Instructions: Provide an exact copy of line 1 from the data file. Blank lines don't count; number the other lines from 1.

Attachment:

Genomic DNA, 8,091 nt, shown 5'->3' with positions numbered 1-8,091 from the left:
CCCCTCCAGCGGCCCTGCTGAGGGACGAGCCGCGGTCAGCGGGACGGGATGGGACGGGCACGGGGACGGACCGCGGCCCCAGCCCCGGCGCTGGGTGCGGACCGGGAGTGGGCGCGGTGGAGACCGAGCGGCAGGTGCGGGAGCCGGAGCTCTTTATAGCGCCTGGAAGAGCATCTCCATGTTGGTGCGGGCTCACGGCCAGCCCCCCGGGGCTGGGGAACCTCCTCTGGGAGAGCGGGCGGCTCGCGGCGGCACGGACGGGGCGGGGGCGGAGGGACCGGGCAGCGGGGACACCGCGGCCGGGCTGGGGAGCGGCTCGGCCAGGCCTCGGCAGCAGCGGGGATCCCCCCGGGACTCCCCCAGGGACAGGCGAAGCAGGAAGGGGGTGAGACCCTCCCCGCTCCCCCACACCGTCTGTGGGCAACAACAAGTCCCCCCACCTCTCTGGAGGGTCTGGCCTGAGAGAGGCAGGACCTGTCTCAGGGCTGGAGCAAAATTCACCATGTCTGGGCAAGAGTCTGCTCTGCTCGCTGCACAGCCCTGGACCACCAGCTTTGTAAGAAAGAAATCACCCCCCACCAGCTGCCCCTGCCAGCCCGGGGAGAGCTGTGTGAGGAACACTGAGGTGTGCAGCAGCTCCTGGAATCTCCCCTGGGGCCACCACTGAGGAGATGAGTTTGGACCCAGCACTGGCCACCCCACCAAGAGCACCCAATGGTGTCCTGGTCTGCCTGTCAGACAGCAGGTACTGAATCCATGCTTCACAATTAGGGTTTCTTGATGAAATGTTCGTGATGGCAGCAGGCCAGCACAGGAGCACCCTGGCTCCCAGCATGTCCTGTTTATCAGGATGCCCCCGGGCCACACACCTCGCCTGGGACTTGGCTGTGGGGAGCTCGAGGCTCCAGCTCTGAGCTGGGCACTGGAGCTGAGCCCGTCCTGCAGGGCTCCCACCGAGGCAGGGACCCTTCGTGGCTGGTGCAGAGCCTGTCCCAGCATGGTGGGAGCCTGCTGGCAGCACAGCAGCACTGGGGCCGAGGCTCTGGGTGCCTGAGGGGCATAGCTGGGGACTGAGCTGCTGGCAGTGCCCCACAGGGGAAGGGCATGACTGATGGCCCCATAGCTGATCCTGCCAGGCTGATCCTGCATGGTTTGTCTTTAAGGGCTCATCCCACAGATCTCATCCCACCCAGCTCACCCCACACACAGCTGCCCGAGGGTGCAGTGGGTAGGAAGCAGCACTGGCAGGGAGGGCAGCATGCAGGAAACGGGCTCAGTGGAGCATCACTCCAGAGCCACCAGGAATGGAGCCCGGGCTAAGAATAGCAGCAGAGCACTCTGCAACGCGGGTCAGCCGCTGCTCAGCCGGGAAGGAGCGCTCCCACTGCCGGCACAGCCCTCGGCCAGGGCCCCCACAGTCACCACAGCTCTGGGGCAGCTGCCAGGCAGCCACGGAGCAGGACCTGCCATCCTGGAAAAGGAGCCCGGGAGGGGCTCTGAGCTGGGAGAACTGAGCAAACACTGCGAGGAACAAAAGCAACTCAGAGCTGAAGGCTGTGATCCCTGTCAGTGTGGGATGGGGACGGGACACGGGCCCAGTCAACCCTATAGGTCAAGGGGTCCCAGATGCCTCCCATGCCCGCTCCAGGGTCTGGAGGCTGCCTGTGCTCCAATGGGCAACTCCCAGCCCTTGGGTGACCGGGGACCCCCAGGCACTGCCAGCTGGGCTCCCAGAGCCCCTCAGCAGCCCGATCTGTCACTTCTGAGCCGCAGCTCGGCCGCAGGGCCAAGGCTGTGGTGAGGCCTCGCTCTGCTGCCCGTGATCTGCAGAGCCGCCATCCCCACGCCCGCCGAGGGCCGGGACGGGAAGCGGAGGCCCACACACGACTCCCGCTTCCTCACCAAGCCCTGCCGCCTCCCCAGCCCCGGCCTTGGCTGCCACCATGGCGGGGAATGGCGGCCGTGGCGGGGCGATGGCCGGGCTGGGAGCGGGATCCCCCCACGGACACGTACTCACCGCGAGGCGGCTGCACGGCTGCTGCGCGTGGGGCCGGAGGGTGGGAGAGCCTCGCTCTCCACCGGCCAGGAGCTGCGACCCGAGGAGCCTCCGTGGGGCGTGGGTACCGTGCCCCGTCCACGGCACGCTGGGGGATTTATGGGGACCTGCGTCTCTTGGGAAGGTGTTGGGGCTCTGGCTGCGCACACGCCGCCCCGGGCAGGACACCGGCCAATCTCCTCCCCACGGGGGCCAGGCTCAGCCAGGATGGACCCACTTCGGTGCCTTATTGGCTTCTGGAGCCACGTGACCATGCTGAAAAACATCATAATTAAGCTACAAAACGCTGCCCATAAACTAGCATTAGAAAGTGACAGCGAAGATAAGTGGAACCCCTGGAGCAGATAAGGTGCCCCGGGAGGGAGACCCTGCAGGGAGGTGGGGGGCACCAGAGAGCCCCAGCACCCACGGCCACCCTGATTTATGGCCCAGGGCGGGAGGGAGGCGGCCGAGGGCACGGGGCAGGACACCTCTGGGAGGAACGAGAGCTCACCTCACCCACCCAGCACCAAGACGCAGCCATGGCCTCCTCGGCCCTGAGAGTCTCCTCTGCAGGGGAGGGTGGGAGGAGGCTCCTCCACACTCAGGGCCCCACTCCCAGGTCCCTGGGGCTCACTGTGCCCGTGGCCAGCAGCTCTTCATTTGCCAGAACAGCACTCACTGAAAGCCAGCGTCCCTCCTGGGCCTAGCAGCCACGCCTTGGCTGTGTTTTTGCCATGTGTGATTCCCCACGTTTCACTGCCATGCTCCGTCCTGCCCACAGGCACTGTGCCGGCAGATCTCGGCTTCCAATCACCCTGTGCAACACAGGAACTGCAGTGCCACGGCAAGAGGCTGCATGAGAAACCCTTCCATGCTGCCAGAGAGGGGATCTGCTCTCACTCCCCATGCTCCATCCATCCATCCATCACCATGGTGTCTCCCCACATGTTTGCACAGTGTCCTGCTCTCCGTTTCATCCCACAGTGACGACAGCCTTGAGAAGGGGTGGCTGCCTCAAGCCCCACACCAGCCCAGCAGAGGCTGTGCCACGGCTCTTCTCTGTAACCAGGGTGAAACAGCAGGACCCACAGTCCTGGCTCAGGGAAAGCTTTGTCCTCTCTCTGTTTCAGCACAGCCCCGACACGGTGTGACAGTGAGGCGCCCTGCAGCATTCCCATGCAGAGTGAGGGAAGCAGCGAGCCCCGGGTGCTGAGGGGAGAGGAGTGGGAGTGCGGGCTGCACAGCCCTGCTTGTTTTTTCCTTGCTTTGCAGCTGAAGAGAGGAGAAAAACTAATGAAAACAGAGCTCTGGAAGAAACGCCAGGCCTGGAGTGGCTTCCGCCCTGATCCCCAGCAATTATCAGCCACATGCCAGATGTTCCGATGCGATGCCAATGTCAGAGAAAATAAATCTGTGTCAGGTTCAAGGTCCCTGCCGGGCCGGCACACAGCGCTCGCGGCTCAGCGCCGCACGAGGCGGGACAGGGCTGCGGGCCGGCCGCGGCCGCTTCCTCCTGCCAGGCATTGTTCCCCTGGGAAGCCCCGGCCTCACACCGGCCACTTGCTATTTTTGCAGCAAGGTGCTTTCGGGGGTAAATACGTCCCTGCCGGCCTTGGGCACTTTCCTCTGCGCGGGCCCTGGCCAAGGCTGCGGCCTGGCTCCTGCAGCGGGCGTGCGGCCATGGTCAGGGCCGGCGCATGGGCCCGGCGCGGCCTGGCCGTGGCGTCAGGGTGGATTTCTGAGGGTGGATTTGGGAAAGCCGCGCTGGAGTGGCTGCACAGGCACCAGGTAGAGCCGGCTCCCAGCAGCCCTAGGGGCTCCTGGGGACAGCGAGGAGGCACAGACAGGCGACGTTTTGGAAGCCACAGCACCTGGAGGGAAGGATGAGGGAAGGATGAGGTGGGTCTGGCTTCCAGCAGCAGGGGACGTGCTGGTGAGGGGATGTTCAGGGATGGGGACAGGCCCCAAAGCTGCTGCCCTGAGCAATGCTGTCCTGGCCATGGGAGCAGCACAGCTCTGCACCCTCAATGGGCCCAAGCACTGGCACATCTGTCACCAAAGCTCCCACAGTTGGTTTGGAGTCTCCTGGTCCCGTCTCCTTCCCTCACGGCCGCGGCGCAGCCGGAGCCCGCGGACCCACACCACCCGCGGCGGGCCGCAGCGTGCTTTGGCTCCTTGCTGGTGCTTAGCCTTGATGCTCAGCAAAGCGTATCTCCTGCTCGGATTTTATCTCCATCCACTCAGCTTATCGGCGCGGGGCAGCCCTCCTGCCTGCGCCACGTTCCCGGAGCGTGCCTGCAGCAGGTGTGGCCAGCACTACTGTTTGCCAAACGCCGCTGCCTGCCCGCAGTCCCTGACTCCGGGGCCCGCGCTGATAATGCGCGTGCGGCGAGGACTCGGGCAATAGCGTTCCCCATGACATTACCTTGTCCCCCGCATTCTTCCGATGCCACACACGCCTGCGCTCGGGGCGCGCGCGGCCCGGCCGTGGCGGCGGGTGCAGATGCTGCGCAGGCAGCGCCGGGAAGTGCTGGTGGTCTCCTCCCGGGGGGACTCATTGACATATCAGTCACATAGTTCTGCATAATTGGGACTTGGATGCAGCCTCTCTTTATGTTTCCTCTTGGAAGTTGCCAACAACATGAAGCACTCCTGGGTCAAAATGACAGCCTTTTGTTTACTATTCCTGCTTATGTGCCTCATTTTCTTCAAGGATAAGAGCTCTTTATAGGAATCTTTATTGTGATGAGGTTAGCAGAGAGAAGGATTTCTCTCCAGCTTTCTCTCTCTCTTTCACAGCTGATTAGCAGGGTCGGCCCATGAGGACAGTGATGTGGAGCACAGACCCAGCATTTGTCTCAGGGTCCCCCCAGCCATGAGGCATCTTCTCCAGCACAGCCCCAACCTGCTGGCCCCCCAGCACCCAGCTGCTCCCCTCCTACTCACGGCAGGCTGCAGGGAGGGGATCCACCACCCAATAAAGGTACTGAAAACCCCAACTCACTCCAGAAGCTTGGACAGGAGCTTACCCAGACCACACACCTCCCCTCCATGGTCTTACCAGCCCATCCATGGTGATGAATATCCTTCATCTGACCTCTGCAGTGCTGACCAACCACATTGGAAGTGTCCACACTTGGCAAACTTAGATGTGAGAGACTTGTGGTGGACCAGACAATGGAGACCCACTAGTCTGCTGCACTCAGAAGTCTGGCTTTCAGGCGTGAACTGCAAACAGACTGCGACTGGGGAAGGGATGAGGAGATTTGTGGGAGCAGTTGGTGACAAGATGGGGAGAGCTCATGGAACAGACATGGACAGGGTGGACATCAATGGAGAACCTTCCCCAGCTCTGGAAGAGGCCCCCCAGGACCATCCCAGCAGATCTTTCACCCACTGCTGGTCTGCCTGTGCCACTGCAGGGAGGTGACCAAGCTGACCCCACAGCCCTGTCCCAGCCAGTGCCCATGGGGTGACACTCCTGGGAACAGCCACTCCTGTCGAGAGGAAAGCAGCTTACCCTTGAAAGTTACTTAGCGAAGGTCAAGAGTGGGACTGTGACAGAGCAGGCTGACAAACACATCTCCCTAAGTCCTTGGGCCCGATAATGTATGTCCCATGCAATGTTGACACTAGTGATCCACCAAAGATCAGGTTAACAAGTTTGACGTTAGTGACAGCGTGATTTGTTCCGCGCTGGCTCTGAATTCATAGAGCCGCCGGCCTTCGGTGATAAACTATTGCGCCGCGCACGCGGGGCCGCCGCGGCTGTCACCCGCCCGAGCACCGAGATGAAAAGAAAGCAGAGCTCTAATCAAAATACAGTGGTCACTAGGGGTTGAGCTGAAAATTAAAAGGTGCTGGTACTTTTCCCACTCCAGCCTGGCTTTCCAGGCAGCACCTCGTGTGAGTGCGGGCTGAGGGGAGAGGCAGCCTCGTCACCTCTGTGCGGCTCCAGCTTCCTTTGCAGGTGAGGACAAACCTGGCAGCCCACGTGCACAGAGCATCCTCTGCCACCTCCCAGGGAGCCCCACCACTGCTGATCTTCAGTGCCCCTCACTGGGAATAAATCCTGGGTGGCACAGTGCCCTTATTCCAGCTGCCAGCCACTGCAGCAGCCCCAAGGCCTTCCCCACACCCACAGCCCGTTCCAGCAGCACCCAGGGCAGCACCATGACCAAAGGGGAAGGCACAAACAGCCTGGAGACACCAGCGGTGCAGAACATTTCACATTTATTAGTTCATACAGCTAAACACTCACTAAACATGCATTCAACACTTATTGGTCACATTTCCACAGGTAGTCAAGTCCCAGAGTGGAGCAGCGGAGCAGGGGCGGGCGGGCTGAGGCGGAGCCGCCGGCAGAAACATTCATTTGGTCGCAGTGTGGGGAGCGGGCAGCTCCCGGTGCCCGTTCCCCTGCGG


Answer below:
Genomic DNA, 8,091 nt, shown 5'->3' with positions numbered 1-8,091 from the left: